FIG. 2 shows the condition of blank 1 with the second pair of top closure flaps 16 and 18 folded over a rectangularly shaped object shown in phantom lines. In the condition shown in FIG. 2, the spaces 29, 30 provided by notched areas 21, 22 and 21', 22' are clearly illustrated. As stated hereinbefore, the flaps 16 and 18 must extend somewhat over the top of the packaged object but they preferably do not overlap. Likewise, the spaces 29 and 30 should be slightly oversized as compared with the overall width of tabs 25, 26 in order to accomodate the unused tab 25 or 26 depending upon whether the container is being mailed or returned.
FIG. 3 illustrates the next folding sequence for closing a packaged object in the container. In this sequence, one of the flaps 15 or 17 is folded down first depending upon whether the container is being mailed or returned. FIG. 4 illustrates the return address flap 15 folded down over the flaps 16, 18 as the second folding step in preparing the container for mailing. In this instance, locking tab 25 is accomodated within the space 29 provided therefor while flap 17 is prepared for folding. FIG. 5 shows flap 17 almost completely folded down with tab 26 about to be inserted in slot 19. The container is finally locked into its tamperproof closed condition when the locking ears 28, 28' are fully inserted in slot 19 and locked behind the ends of the tab receiving slot.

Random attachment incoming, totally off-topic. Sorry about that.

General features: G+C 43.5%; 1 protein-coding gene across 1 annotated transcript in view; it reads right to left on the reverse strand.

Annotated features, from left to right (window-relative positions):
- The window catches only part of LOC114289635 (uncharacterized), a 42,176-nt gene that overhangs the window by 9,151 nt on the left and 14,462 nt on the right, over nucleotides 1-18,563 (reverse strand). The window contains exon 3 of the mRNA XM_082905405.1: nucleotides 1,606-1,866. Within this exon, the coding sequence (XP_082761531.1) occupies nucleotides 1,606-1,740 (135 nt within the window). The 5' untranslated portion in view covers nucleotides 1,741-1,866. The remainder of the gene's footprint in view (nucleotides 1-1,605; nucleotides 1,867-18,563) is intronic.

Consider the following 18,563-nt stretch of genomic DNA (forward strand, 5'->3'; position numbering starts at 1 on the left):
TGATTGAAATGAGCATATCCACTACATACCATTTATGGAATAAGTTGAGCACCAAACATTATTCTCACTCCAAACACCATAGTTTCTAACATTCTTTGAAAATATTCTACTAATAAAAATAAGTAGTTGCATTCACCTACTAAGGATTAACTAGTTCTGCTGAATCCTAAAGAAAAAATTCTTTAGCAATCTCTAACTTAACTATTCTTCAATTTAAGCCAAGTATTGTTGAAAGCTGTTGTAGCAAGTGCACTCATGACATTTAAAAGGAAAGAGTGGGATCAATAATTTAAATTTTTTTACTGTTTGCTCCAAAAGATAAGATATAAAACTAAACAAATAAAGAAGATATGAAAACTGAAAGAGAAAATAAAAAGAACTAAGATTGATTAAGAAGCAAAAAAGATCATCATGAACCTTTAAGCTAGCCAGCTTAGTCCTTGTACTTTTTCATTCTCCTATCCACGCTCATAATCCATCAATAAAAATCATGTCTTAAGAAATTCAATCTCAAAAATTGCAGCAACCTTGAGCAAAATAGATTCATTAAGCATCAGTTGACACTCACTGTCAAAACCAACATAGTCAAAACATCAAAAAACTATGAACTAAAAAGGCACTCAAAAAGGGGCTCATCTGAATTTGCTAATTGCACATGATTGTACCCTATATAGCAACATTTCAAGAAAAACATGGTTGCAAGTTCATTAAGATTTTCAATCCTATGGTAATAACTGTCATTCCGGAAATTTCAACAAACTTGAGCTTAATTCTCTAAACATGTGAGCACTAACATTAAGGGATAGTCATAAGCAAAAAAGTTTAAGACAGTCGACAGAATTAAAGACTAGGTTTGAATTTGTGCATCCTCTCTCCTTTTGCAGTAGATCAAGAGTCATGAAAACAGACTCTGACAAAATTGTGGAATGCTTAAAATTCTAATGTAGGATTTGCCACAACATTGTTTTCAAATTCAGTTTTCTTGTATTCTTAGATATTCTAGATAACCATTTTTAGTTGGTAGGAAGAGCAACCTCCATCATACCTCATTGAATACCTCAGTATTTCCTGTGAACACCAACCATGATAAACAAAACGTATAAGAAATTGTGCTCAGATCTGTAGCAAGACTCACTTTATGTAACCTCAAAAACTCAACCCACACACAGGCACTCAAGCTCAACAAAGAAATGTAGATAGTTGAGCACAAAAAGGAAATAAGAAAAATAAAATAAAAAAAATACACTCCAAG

When the container is received by the addressee, it is opened by severing tab 26 from the top closure flap 17. Later, when it is desired to repackage the object for return mail, the second and third steps are repeated in reverse fashion. As shown in FIG. 6, the second pair of top closure flaps 16, 18 are already folded over the packaged object for return mail, with flap 17 (the mailing address flap) folded thereover. In this condition, the partially severed tab 26 on flap 17 easily fits within the space 30 provided therefor. Subsequently, as shown in FIG. 7 the return address flap 15 is folded to overlie flap 17 and tab 25 on flap 15 is inserted in tab receiving slot 20 in flap 17. Thus, the container is completely closed for return mail by reversing the sequence for folding flaps 15 and 17.
FIG. 8 is a partial plan view of a blank which uses more than one tab and slot arrangement for closing the container. Depending upon the size of the object being packaged, it is sometimes desirable to provide the additional locking tabs to achieve a satisfactory closure. Accordingly, the blank in FIG. 8 shows a main panel 42 flanked by a plurality of side wall panels 33, 34, 35 and a second pair of closure flaps 31, 32. Meanwhile, at another side of the blank there is shown one of a pair of first top closure flaps 41 which is separated from the side wall 35 by a fold line 36. The top closure flap 41 is also provided with a pair of locking tabs 39-40 and a pair of tab receiving slots 37, 38. Obviously, the other side of the blank would be similarly laid out so that the tabs on one flap are arranged to cooperate with the tab receiving slots on the opposite blank in a manner as disclosed for the blank of FIG. 1.
Accordingly, although a preferred embodiment of the container of this invention has been shown and described in detail, it is to be understood that numerous changes and variations can be made in the construction of the container without departing from the scope of the invention as defined in the appended claims.
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|U.S. Classification||229/103.3, 229/921, 229/142, 229/150|
|International Classification||B65D5/42, B65D5/20|
|Cooperative Classification||B65D5/422, B65D5/2057, Y10S229/921|
|European Classification||B65D5/20E1, B65D5/42E1B|